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Saturday, July 5, 2008

Who is Curtis James Jackson III?

Who is Curtis James Jackson III? The music world knows him as 50 Cent,[1] better known by his stage name 50 Cent, is an American Grammy Award winning rapper and actor. He rose to fame with the release of his albums Get Rich or Die Tryin' (2003) and The Massacre (2005). Both albums achieved multi-platinum success, selling over twenty-one million copies combined.[2]

Get Rich or Die Tryin' has been certified 8 times platinum by the RIAA[2] and has sold over 15 million copies worldwide.[3] His album The Massacre has been certified 5 times platinum by the RIAA[2] and has sold 11 million copies worldwide.[4] Both albums sold more than twenty-six million copies combined.[5]

50 Cent is one of the richest hip hop performers, having a gross worth of $440 million in 2008. On December 11, 2009, 50 Cent was ranked as the 6th best artist of the 2000-2009 decade by Billboard Magazine. (Also ranking as the 4th Top male artist and as the 3rd Top rapper behind Eminem and Nelly)[7] He was also ranked as the 6th best and most successful Hot 100 Artist of the 2000-2009 decade by Billboard Magazine.[8] Billboard Magazine also named him the #1 Rap Song Artist of the 2000-2009 decade.[9] His album Get Rich or Die Tryin' was ranked as the 12th best album of the 2000-2009 decade by Billboard Magazine.[10] With his album The Massacre ranking as the 37th best album of the 2000-2009 decade by Billboard Magazine.[11]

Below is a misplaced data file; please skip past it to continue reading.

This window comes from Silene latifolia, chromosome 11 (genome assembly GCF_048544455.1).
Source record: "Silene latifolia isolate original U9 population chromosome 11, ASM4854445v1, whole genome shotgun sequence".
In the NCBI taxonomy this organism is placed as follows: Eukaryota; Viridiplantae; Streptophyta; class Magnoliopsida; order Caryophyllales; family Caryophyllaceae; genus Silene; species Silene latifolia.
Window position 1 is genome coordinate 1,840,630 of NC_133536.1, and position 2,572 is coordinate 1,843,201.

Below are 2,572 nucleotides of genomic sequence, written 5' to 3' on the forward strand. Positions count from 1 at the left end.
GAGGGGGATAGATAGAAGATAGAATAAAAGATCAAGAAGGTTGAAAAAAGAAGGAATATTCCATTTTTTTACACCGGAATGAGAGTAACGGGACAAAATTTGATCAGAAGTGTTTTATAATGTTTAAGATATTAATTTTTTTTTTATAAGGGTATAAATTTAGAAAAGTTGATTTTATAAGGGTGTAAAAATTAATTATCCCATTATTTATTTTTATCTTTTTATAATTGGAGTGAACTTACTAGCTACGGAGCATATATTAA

50 Cent began drug dealing at the age of twelve during the 1980s' crack epidemic.[3] After leaving drug dealing to pursue a rap career, he was shot nine times in 2000. After releasing his album Guess Who's Back? in 2002, 50 Cent was discovered by rapper Eminem and signed to Interscope Records. With the help of Eminem and Dr. Dre—who produced his first major commercial successes—he became one of the world's highest selling rappers. In 2003, he founded the record label G-Unit Records, which signed successful rappers such as Young Buck, Lloyd Banks, and Tony Yayo.
50 Cent has engaged in feuds with other rappers including Ja Rule,










The Game, and






He has also pursued an acting career, appearing in the semi-autobiographical film Get Rich or Die Tryin' in 2005 and the Iraq War film Home of the Brave in 2006.


Jackson was born July 6, 1975, grew up in the South Jamaica neighborhood of Queens in New York City. He grew up without a father and was raised by his mother Sabrina Jackson, who gave birth to him at the age of fifteen. Sabrina, a cocaine dealer, raised Jackson until the age of eight, when she was murdered. Twenty-three at the time, she became unconscious after someone drugged her drink. She was then left for dead after the gas in her apartment was turned on and the windows shut closed.[4][5] After her death, Jackson moved into his grandparents' house with his eight aunts and uncles.[1][6][7] He recalls, "My grandmother told me, 'Your mother's not coming home. She's not gonna come back to pick you up. You're gonna stay with us now.' That's when I started adjusting to the streets a little bit".[8] Jackson grew up with his younger cousin, Michael Francis, who earned the nickname "25 Cent" for being his younger counterpart. Francis raps under the stage name "Two Five".[9]